Thursday, November 03, 2011

Medieval Notions

Students often come to college absorbed in their own world view. Their egocentricity is displayed through their writing, their class comments, and sometimes their interactions with others. When they are exposed to more diversity, as often happens at college, different responses are elicited. Some students flat-out reject diversity or the views or others and become angry and defensive. Others use the view points of others to confirm their own worldview. And some students recognize both the similarities and differences between themselves and others and find a way to reconcile the two or expand their understanding. A survey of 200 students focused on students’ experiences with diversity at their university and what connections exist between diversity and intellectual and ethical development ( In response to this survey, one respondent showed that he was able to increase his understanding and move beyond his restricted view of the world as he listened to other interpretations and perceptions of the world and heard new ideas:

As someone raised in an ultra-conservative environment, as a Hasid in Brooklyn, I had little access to the diversity experienced in most American educational institutions. Not until my exposure to "secular" education, primarily here at college, did I realize how closeted my erstwhile experience was. I was indeed surprised how myopic I was in relation to the majority of other students around me. To be certain the world of the Yeshiva definitely stressed and enhanced my mental tools for critical thinking and theoretical analysis. However, I was totally unprepared for the extreme relativism that is part of the liberal arts education. Still harboring medieval notions of an absolute truth, it took some time for me to realize the delicacy of multiple interpretations--that many interpretations not only don't contradict--but even contribute to the fuller understanding of the subject at hand. A case in point is the heated subject of the Israeli-Palestinian conflict. Until I arrived here, my views were totally antagonistic towards the victimized minority. Now, however, with exposure to many thoughtful views, especially ideas about colonialism, I see things a bit differently. It now appears that both Palestinians and Israelis have been victims and victors; there is no singular truth to this quagmire. The injustices run deeply on both sides.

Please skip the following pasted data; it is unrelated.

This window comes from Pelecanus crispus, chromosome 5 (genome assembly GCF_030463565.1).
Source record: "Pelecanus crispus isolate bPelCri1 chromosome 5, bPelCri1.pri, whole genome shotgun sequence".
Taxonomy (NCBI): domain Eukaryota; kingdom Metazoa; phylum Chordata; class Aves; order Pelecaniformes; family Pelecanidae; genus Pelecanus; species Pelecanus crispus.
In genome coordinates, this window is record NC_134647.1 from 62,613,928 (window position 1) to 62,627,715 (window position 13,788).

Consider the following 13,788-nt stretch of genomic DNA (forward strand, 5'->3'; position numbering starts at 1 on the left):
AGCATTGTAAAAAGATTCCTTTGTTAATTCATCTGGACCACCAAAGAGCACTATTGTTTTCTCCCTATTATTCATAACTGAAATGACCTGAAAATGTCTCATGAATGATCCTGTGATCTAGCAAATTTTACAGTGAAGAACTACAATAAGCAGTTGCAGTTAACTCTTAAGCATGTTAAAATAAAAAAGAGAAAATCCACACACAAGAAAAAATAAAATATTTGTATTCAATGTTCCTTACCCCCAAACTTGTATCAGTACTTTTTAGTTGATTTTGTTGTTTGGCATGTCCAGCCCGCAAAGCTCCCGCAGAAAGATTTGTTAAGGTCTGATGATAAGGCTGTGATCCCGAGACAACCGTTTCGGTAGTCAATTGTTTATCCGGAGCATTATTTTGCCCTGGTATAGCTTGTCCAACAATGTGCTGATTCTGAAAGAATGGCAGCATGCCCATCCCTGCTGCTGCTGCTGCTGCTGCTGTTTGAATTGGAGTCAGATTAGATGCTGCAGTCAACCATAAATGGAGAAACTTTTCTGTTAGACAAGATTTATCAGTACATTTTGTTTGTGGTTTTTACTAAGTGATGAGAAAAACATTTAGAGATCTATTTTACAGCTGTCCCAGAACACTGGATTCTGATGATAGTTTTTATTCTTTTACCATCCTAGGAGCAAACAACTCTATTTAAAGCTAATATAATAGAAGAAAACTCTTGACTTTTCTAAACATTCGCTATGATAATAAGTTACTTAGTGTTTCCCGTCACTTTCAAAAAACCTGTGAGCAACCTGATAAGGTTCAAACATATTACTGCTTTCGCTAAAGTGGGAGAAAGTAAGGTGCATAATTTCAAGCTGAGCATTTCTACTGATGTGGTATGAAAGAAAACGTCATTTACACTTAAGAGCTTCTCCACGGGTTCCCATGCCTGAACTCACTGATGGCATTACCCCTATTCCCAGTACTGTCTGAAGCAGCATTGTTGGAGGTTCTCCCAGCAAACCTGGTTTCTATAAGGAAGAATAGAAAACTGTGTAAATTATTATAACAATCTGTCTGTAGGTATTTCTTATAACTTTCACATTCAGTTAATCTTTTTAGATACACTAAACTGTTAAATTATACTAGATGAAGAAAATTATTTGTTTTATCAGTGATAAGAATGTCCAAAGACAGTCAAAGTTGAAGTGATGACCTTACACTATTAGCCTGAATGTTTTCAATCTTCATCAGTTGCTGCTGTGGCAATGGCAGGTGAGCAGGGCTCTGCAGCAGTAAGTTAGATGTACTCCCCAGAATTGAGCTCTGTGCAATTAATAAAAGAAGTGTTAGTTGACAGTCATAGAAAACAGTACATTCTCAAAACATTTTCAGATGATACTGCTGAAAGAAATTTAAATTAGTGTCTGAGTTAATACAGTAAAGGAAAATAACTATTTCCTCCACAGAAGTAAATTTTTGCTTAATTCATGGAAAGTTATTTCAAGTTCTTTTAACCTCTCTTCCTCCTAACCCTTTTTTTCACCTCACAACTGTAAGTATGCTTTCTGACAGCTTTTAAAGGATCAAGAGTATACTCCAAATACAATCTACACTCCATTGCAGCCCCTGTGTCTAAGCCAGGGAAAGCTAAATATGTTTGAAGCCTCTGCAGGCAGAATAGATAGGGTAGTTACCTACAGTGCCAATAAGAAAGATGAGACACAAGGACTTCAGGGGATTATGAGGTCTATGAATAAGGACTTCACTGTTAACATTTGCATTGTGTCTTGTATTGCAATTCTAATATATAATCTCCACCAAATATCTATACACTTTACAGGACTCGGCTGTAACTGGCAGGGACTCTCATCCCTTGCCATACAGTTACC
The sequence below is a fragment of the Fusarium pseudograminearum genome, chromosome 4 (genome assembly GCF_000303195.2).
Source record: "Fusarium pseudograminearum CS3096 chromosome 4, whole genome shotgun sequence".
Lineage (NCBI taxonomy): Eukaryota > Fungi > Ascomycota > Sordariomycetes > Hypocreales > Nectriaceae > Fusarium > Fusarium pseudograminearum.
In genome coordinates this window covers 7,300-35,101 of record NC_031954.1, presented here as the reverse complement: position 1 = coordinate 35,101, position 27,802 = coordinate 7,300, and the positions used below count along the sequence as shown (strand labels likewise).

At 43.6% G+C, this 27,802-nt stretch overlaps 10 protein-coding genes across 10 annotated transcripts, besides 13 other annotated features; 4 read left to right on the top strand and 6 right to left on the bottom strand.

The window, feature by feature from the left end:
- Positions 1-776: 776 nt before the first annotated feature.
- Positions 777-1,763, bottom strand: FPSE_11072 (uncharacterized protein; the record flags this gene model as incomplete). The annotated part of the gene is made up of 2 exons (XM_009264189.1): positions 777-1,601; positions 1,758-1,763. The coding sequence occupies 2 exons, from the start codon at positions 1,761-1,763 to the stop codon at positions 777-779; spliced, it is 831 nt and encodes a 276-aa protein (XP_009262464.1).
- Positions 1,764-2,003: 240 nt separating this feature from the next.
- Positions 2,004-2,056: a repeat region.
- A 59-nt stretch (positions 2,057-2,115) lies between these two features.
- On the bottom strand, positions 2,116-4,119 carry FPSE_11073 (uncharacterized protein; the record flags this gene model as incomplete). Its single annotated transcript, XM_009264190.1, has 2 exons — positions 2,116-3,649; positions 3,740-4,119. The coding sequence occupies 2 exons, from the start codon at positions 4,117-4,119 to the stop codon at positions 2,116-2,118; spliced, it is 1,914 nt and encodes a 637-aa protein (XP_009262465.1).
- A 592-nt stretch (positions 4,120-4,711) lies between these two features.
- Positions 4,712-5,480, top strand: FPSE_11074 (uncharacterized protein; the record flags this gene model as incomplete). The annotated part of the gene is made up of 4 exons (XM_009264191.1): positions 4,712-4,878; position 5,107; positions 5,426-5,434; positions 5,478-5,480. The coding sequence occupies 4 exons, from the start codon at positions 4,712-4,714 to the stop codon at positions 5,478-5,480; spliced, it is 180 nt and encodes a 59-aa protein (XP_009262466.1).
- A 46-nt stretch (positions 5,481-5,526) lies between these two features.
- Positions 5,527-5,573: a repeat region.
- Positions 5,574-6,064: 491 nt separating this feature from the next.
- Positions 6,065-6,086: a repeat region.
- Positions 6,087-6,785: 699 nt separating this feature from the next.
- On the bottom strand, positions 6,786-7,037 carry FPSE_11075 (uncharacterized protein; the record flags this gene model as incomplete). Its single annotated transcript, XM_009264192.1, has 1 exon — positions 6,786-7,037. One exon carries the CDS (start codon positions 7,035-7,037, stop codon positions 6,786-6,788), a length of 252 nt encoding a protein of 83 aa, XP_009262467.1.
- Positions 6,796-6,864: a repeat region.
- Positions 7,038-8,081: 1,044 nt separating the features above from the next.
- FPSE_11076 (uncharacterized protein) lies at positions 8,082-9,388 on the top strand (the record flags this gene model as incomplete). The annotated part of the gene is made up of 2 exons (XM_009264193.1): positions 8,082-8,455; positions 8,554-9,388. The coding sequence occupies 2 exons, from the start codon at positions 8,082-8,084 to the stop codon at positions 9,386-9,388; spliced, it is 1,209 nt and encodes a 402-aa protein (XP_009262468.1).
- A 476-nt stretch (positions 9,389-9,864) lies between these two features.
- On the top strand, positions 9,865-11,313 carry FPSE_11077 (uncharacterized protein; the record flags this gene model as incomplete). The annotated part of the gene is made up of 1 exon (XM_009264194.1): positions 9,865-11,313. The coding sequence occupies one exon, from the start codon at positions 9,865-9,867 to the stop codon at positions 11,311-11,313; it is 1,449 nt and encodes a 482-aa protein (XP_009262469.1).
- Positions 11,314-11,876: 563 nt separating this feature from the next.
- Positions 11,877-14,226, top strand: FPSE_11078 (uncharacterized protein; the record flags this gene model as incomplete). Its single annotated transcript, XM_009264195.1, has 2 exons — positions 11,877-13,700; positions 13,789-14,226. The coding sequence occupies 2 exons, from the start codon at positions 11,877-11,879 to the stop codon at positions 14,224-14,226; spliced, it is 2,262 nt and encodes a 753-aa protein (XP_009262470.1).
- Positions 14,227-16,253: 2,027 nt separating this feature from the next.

By listening to and learning from others who represent different systems of belief and have had different experiences and by becoming familiar with new theories and histories, he was able to enhance his own understanding and build up his critical thinking skills. Not all students are as open to this process, however, and they may not get as much out of this experience as did the student noted above. However, it is important for students to be exposed to diversity through a liberal education.


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